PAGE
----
How did the once modest medical specialty of child psychiatry become the aggressive "pediatric psychopharmacology" that it is today? Thanks to Pharma-driven disease mongering, kids who were once considered normal now suffer from ADHD, conduct disorders, depression, bipolar disorder, oppositional defiant disorder, obsessive-compulsive disorders, mixed manias, pervasive development disorders, personality disorders and even schizophrenia?
Everyone wins at the pediatric psychopharmacology game--Pharma, Wall Street, doctors, researchers, medical centers, clinical research organizations, medical journals, Pharma's PR and ghostwriting firms, pharmacy benefits managers and the FDA itself which judges itself on how many drugs it approves.
The only losers are kids given a probable life sentence of expensive and dangerous drugs, their families and the taxpayers and privately insured whose taxes and premiums pay for the drugs.
How bad is the pathologizing of children? Psychiatrist Phillip Sinaikin, in his book Psychiatryland, recounts reading a scientific article in which it was debated whether a three-year-old girl who ran out in traffic had oppositional-defiant disorder or bipolar disorder. She might have the latter because it is marked by "grandiose delusions" and she might have thought she was special and cars could not harm her.
The father of "pediatric psychopharmacology" is considered Harvard child psychiatrist Joseph "Risperdal" Biederman c redited with ballooning the diagnosis of "bipolar disorder" in children by as much as 40 fold.
In 2008, Biederman was investigated by Congress for allegedly accepting Pharma money he didn't disclose and he agreed to suspend his industry-related activities. After a three year investigation, Harvard threw the book at Biederman and two other professors: they were required to "refrain from all paid industry-sponsored outside activities for one year and comply with a two-year monitoring period afterward, during which they must obtain approval from the Medical School and Massachusetts General Hospital before engaging in any paid activities." They also face a "delay of consideration for promotion or advancement." Ouch.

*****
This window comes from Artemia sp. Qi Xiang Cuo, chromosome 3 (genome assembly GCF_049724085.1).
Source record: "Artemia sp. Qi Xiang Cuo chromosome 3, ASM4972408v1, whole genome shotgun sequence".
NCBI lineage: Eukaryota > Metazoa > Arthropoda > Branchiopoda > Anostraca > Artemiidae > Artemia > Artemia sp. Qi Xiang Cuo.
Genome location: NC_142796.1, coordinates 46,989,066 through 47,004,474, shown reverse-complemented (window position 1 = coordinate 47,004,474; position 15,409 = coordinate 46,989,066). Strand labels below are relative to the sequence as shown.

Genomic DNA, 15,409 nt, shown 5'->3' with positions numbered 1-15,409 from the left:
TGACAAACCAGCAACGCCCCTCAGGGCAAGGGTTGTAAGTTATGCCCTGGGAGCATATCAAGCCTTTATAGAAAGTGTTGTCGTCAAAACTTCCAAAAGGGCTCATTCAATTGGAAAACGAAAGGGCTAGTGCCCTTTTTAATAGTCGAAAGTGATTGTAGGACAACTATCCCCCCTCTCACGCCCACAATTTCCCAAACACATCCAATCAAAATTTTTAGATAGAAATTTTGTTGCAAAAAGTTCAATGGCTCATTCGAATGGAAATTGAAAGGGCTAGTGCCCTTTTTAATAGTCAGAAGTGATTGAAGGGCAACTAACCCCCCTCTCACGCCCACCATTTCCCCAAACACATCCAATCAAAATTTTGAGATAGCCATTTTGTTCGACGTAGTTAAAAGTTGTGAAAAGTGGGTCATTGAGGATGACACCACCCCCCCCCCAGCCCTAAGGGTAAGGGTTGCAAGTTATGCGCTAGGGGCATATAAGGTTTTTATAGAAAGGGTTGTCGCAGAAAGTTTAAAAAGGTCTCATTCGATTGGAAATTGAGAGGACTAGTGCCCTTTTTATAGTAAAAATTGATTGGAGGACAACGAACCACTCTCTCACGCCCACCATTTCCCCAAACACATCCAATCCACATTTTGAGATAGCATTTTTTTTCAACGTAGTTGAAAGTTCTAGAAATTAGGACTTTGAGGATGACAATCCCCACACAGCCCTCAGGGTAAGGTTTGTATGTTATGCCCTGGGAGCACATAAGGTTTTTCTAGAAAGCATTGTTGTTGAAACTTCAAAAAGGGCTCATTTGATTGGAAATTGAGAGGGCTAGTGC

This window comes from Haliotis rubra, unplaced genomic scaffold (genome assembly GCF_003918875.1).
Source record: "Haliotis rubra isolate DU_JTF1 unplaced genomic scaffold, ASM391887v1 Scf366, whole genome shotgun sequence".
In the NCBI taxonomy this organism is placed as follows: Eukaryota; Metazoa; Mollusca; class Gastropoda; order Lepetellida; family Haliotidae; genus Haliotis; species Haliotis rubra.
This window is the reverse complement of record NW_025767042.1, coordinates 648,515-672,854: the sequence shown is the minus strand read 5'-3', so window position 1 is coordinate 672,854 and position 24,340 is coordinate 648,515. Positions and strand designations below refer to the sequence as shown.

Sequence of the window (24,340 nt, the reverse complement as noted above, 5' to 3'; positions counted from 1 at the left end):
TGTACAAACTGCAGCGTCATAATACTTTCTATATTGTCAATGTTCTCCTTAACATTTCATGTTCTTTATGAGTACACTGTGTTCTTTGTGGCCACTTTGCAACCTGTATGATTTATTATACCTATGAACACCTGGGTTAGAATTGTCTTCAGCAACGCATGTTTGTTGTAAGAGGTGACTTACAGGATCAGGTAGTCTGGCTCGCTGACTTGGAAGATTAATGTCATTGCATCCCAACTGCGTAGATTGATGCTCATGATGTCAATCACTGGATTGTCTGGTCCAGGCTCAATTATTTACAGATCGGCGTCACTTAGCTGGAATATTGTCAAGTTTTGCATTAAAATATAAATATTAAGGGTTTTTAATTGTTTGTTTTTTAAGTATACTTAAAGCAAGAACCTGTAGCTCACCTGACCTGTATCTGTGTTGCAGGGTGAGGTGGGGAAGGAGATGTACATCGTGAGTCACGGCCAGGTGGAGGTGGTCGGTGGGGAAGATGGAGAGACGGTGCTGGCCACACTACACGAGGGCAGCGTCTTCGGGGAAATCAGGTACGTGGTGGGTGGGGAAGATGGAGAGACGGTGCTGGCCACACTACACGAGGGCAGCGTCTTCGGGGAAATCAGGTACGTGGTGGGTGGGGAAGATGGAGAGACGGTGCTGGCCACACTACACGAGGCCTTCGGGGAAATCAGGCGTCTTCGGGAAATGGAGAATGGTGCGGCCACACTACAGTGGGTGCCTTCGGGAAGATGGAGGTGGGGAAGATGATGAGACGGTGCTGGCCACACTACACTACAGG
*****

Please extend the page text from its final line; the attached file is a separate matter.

When it comes to grandiosity, Biederman seems a lot like the three-year-old who ran out in traffic. He served as the head of the Johnson & Johnson Center for the Study of Pediatric Psychopathology at Massachusetts General Hospital whose stated goal was to "move forward the commercial goals of J. & J."----and the facility was his idea! Court obtained documents show he approached J&J with the money making scheme. He promised the drug maker that upcoming studies of Risperdal would "support the safety and effectiveness of risperidone [Risperdal] in this age group." Why leave things up to science?
The Johnson & Johnson Center for the Study of Pediatric Psychopathology netted a cool $700,000 in one year of operation.
Biederman continues a macabre medical tradition of dosing children. As early as 1956, ads for the antipsychotic Thorazine said it "reduces hyperactivity and aggressiveness, decreases anxiety and hostility [and] improves mood, behavior and sleeping patterns...in belligerent, overactive children." It was also advertised for childhood vomiting. The tranquillizer Miltown was similarly advertised for "a wide range of tension/anxiety-related disorders of children and adolescents, ranging from tics and tantrums to 'school headache' and stammering."
Then and now dosing children is lucrative. "Children are known to be compliant patients and that makes them a highly desirable market for drugs," says former Pharma rep Gwen Olsen, author of Confessions of an Rx Drug Pusher. "Children are forced by school personnel to take their drugs, they are forced by their parents to take their drugs, and they are forced by their doctors to take their drugs. So, children are the ideal patient-type because they represent refilled prescription compliance and 'longevity.' In other words, they will be lifelong patients and repeat customers for Pharma."
This article has been adapted from Born With a Junk Food Deficiency: How Flaks, Quacks, and Hacks Pimp the Public Health